Finally, the age-old habit of hoarding in the face of scarcity was also driving demand for lumber upwards. Seeing the initial price spike, there seemed to be a tendency on the part of larger construction companies to place their orders and sit on large quantities before the prices soared any further. As a result, it was almost impossible for smaller suppliers and regional builders to secure the supply they needed.
Effect On The Market - Looking Back, Looking Forward
Like most things, the effect of high lumber prices in the market has two sides. Generally, bottle-necks are negative—a healthy market is supported by the free flow of supply as it’s called for by the demand. Experts with UBS reported that by the end of April, after months of those high prices, the National Association of Homebuilders announced that rising lumber costs were adding about $36,000 into the price of a median size, American home.
Prospective home buyers were being priced out of markets they could otherwise afford, not only by the bidding wars and the high interest, but also by that price shift stemming from the cost of lumber. However, there was a potential for a small silver lining. The constrained supply of lumber might have been one of the main limiters that prevented over-inflated market activity. The drama of the initial price spike caused homebuilders to slow their sales pace and extend their cycle times. And now that prices are coming back down, we might be closer than we otherwise would have been to a healthier market landscape, for home buyers, investors and builders.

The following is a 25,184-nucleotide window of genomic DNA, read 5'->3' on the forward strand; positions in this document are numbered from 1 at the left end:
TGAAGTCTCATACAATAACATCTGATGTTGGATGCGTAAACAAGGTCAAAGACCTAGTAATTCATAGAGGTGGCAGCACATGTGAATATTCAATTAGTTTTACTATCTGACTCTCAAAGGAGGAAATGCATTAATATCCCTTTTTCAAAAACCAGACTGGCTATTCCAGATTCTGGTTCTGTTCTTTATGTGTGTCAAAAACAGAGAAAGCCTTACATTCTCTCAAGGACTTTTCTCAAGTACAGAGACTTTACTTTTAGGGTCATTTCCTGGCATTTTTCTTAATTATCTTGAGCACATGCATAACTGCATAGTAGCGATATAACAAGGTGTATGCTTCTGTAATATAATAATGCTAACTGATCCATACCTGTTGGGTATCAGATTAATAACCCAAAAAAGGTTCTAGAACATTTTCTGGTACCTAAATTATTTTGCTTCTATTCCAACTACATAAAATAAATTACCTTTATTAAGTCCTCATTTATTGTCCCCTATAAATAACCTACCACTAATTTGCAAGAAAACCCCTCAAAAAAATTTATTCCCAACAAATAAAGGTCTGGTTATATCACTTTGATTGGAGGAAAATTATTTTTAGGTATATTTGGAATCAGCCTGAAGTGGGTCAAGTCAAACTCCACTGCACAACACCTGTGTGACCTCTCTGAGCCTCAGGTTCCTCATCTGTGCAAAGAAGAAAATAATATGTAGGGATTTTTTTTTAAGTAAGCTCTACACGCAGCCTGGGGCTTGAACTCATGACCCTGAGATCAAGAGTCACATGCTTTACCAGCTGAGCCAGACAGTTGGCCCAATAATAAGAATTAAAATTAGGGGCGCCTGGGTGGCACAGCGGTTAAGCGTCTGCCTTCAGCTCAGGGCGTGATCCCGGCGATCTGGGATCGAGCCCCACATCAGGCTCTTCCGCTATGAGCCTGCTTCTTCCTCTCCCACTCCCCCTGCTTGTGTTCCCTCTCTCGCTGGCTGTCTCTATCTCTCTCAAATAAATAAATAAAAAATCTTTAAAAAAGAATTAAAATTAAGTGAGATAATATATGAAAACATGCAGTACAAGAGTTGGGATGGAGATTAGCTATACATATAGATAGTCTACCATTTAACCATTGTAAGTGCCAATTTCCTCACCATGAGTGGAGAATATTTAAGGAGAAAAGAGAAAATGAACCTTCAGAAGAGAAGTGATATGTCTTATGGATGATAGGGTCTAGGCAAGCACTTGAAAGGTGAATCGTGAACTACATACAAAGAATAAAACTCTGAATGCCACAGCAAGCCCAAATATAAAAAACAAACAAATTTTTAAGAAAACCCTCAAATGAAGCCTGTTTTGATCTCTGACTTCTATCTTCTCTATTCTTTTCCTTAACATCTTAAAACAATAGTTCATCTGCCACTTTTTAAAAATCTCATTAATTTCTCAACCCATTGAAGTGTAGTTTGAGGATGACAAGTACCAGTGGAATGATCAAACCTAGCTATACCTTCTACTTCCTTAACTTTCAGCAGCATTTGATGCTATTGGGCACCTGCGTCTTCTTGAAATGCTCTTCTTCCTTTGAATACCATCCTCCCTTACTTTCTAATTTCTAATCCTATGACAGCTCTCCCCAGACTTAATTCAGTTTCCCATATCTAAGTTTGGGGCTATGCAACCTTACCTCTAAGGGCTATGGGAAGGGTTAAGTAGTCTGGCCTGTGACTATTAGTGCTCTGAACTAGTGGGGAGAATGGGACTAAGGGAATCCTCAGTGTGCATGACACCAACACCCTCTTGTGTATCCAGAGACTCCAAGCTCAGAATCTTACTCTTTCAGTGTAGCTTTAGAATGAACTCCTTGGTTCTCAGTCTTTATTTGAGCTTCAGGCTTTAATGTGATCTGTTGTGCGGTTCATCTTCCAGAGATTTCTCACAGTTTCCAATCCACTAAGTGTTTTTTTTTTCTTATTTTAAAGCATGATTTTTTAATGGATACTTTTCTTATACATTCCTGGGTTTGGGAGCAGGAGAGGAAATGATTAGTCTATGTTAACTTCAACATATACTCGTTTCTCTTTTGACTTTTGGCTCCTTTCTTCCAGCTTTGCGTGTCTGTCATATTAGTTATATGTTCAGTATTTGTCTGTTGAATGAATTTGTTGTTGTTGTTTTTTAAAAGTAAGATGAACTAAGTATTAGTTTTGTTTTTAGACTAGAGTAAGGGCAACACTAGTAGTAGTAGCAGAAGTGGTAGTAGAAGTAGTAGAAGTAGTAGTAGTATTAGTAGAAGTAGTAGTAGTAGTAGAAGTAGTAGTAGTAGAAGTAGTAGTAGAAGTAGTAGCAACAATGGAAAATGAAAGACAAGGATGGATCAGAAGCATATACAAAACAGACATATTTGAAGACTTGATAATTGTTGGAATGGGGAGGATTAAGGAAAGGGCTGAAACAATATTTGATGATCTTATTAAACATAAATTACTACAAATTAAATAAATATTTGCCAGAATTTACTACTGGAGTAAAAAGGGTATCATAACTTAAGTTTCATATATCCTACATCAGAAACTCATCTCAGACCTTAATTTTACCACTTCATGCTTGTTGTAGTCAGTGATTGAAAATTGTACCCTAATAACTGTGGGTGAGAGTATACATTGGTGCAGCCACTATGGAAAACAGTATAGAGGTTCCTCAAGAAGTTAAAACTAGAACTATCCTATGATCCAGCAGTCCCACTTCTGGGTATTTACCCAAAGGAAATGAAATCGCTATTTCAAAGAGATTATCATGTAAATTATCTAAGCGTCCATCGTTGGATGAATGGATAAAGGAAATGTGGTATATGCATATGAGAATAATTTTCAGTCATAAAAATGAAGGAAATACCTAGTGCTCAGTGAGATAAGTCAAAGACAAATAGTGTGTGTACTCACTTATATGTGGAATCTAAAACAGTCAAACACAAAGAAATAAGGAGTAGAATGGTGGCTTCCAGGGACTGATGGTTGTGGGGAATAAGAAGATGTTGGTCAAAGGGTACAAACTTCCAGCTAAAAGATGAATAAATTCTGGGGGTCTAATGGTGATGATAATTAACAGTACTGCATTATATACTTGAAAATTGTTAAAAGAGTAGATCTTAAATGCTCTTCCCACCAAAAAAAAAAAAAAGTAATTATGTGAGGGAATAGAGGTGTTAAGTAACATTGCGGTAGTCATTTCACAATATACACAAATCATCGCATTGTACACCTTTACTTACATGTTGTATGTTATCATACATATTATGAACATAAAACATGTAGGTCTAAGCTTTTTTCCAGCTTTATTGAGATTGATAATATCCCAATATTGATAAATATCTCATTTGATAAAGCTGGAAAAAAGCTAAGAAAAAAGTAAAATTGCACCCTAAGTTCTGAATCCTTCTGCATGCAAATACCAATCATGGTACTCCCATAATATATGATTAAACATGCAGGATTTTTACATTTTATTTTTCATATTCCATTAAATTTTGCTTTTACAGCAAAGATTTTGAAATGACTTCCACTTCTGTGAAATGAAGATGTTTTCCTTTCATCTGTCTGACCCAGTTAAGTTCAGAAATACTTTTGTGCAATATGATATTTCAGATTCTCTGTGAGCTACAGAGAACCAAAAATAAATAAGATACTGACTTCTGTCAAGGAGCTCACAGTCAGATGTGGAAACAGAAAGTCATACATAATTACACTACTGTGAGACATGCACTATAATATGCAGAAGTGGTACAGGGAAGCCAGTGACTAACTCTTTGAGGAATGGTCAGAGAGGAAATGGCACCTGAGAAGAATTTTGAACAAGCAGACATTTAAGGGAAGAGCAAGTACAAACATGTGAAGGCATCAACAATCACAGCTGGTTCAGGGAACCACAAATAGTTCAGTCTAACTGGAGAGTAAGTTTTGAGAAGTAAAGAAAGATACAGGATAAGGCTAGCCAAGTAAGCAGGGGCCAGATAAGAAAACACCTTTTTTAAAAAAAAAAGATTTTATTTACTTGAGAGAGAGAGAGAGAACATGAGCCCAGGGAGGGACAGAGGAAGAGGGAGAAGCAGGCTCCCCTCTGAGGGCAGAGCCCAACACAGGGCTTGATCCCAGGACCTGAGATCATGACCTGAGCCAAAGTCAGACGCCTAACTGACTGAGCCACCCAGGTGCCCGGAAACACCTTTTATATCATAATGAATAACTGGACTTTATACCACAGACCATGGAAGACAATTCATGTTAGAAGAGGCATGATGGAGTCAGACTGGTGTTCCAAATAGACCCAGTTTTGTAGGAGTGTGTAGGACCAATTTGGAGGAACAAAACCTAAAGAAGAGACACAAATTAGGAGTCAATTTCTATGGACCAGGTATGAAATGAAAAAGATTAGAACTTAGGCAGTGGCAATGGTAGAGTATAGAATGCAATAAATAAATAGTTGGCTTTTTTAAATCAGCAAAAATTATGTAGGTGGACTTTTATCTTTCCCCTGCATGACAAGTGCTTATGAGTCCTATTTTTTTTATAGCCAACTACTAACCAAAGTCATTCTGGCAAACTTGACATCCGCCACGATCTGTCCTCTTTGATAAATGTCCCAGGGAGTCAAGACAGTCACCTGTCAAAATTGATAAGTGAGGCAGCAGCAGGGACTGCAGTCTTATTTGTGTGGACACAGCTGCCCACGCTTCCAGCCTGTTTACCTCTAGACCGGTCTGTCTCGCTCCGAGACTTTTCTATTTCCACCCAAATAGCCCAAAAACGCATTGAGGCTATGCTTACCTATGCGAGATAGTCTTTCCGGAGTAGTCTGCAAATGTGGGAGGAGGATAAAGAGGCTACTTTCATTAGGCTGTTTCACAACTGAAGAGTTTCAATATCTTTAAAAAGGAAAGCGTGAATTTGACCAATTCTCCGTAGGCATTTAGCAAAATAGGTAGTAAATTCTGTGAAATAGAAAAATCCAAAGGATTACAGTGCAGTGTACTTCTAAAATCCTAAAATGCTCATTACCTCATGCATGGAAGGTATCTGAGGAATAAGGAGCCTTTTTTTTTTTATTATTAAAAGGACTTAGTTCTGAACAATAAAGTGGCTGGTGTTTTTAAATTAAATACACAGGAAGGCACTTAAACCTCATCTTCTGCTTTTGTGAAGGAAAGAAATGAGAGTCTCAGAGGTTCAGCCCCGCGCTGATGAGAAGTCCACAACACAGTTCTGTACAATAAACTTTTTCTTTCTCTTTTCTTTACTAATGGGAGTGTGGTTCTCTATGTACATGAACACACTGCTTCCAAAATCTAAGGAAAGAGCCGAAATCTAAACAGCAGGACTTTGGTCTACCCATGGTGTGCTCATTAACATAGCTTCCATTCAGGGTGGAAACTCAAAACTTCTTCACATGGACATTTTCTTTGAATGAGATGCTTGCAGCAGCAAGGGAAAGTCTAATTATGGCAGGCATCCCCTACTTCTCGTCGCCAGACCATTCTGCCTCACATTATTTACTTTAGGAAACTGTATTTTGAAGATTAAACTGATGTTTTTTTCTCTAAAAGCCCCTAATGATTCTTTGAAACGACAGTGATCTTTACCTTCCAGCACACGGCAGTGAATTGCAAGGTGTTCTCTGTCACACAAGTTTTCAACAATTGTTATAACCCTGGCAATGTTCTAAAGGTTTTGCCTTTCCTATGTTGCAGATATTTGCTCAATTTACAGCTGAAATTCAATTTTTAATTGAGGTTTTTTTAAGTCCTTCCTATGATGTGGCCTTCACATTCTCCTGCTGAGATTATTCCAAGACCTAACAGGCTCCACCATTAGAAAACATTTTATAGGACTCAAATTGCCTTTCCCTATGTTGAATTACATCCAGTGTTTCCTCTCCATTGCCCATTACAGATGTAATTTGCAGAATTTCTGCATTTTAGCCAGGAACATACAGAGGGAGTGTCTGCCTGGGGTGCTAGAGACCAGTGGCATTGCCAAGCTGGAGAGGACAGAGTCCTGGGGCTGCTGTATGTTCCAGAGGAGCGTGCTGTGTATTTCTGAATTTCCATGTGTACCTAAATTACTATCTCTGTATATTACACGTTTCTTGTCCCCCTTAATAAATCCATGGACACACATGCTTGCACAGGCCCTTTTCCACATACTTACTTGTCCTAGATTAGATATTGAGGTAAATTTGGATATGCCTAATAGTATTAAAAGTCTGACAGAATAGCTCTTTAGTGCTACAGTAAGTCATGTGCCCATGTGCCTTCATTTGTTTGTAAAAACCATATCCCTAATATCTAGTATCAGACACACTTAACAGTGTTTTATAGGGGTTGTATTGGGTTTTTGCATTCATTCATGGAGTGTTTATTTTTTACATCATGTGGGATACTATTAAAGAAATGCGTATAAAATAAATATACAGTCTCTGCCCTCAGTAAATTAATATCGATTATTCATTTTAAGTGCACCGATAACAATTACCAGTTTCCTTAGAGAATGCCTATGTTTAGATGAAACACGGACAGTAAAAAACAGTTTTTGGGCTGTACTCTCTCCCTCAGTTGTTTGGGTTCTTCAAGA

A report by UBS shows clearly that as of the middle of June, lumber futures had declined to USD 898/000bf. While that number is still higher than the normal long-term average, it represents an incredible decline of 46.2%.
And it’s a decline that is expected to continue. Studying the current curve, experts are looking forward to subsequent declines, and many have predicted that the price will hover around USD 681/000bf by the end of this month. From the initial peak price, that would be a 70.4% drop.
As those prices continue to drop, market action will follow. The return to a more normal supply chain will cause panic-buyers to de-stock, releasing more pressure on the demand, and financial players will similarly start to roll back their futures positions. Simultaneously, the return to business activity will increase lumber production in domestic mills, leading to continued increases in availability.
There is, therefore, more room for lumber prices to fall. But it’s a safe bet to say that they’ll remain above the traditional long-term average for a significant amount of time. The increased available supply is quickly absorbed by the ongoing strength of market demand. Single family unit sales continue to rise, and construction starts have yet to waver. With the aforementioned factors at play—lower mortgage rates, freedom to relocate—the strength of the housing market should continue, and the resulting value of lumber, as a crucial good in the industry, will remain high.